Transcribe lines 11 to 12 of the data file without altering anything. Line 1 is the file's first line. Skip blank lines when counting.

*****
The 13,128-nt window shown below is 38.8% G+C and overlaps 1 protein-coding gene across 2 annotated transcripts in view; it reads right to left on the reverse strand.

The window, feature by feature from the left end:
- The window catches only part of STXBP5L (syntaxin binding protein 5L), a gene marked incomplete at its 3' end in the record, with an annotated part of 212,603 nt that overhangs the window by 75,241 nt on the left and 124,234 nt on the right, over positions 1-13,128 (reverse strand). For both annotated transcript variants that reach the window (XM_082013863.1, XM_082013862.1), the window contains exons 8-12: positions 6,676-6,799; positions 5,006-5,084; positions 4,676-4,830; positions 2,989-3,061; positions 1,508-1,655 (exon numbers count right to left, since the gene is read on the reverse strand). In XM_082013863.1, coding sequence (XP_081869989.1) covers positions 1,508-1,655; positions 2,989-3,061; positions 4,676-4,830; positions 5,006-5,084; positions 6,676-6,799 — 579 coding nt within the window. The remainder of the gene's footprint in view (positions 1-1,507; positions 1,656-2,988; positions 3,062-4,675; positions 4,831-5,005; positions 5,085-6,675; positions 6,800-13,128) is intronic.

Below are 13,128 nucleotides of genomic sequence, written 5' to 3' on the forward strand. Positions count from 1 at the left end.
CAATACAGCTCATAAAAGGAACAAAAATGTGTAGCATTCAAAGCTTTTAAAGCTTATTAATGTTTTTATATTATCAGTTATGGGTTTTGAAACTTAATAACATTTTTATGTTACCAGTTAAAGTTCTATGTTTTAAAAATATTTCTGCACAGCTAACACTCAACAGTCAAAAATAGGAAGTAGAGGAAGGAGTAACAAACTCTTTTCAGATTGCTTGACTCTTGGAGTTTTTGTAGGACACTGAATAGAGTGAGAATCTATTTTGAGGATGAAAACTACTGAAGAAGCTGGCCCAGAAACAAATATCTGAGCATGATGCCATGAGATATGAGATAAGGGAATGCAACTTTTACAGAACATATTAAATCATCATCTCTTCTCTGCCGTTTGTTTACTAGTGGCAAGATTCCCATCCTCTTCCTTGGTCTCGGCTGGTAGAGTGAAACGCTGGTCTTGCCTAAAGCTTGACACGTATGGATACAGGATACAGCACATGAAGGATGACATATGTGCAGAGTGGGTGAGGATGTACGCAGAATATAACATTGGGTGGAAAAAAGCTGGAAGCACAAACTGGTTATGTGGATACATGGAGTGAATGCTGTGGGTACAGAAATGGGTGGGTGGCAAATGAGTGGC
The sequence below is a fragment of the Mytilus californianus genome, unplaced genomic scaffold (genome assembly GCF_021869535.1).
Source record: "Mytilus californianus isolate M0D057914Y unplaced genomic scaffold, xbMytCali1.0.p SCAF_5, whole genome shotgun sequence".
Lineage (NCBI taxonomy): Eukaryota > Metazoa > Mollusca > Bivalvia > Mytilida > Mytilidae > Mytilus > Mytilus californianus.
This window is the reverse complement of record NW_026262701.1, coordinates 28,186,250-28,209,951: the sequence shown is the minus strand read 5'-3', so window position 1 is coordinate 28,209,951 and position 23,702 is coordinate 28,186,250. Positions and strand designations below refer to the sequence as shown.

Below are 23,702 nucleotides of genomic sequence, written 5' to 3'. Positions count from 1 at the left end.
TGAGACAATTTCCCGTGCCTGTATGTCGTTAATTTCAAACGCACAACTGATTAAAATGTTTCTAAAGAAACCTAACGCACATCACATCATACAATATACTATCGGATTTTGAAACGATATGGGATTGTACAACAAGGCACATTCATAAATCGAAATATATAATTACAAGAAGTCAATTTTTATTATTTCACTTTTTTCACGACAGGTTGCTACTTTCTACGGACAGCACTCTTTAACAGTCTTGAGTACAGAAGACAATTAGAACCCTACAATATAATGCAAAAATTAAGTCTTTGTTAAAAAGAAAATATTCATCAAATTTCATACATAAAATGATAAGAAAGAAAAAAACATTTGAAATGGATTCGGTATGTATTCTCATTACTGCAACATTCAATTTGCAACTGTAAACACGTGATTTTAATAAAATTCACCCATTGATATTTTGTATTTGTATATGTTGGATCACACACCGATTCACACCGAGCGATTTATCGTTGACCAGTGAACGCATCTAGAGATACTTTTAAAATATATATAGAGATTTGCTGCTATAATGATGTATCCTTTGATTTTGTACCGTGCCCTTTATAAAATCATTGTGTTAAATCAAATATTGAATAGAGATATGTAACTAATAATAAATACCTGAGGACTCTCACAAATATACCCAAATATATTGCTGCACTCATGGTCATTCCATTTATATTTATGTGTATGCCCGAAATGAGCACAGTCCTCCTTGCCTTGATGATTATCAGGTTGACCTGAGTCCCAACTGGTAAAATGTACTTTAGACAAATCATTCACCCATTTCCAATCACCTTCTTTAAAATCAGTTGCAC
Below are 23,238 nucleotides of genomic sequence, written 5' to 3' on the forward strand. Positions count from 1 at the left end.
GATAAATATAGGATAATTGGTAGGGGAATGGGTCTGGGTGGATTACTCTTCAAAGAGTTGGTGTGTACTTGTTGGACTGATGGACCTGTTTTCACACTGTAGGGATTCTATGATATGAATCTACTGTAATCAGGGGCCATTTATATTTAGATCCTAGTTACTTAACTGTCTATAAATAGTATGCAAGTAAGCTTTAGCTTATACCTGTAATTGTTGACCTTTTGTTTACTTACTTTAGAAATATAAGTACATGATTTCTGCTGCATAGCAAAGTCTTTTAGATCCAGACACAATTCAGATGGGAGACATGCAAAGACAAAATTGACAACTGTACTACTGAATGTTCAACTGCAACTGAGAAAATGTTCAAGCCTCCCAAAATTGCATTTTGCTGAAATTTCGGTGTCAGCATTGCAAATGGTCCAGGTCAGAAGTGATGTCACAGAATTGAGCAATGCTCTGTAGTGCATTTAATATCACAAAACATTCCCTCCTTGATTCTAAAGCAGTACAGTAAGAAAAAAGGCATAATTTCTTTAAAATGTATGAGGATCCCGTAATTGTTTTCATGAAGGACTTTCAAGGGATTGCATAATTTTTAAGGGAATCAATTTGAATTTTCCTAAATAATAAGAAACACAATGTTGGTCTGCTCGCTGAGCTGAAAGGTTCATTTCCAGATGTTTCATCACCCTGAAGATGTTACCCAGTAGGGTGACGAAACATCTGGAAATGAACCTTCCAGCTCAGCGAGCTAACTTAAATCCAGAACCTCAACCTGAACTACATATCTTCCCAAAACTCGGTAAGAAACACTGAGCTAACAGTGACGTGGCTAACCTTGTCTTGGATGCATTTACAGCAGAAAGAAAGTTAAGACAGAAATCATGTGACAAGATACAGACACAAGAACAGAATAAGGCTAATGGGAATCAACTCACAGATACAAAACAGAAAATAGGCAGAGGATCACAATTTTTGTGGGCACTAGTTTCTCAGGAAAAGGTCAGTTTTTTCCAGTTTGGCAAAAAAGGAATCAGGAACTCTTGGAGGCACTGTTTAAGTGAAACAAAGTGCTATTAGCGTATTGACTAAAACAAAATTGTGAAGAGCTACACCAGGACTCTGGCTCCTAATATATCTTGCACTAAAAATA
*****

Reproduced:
TGAGACAATTTCCCGTGCCTGTATGTCGTTAATTTCAAACGCACAACTGATTAAAATGTTTCTAAAGAAACCTAACGCACATCACATCATACAATATACTATCGGATTTTGAAACGATATGGGATTGTACAACAAGGCACATTCATAAATCGAAATATATAATTACAAGAAGTCAATTTTTATTATTTCACTTTTTTCACGACAGGTTGCTACTTTCTACGGACAGCACTCTTTAACAGTCTTGAGTACAGAAGACAATTAGAACCCTACAATATAATGCAAAAATTAAGTCTTTGTTAAAAAGAAAATATTCATCAAATTTCATACATAAAATGATAAGAAAGAAAAAAACATTTGAAATGGATTCGGTATGTATTCTCATTACTGCAACATTCAATTTGCAACTGTAAACACGTGATTTTAATAAAATTCACCCATTGATATTTTGTATTTGTATATGTTGGATCACACACCGATTCACACCGAGCGATTTATCGTTGACCAGTGAACGCATCTAGAGATACTTTTAAAATATATATAGAGATTTGCTGCTATAATGATGTATCCTTTGATTTTGTACCGTGCCCTTTATAAAATCATTGTGTTAAATCAAATATTGAATAGAGATATGTAACTAATAATAAATACCTGAGGACTCTCACAAATATACCCAAATATATTGCTGCACTCATGGTCATTCCATTTATATTTATGTGTATGCCCGAAATGAGCACAGTCCTCCTTGCCTTGATGATTATCAGGTTGACCTGAGTCCCAACTGGTAAAATGTACTTTAGACAAATCATTCACCCATTTCCAATCACCTTCTTTAAAATCAGTTGCAC
Below are 23,238 nucleotides of genomic sequence, written 5' to 3' on the forward strand. Positions count from 1 at the left end.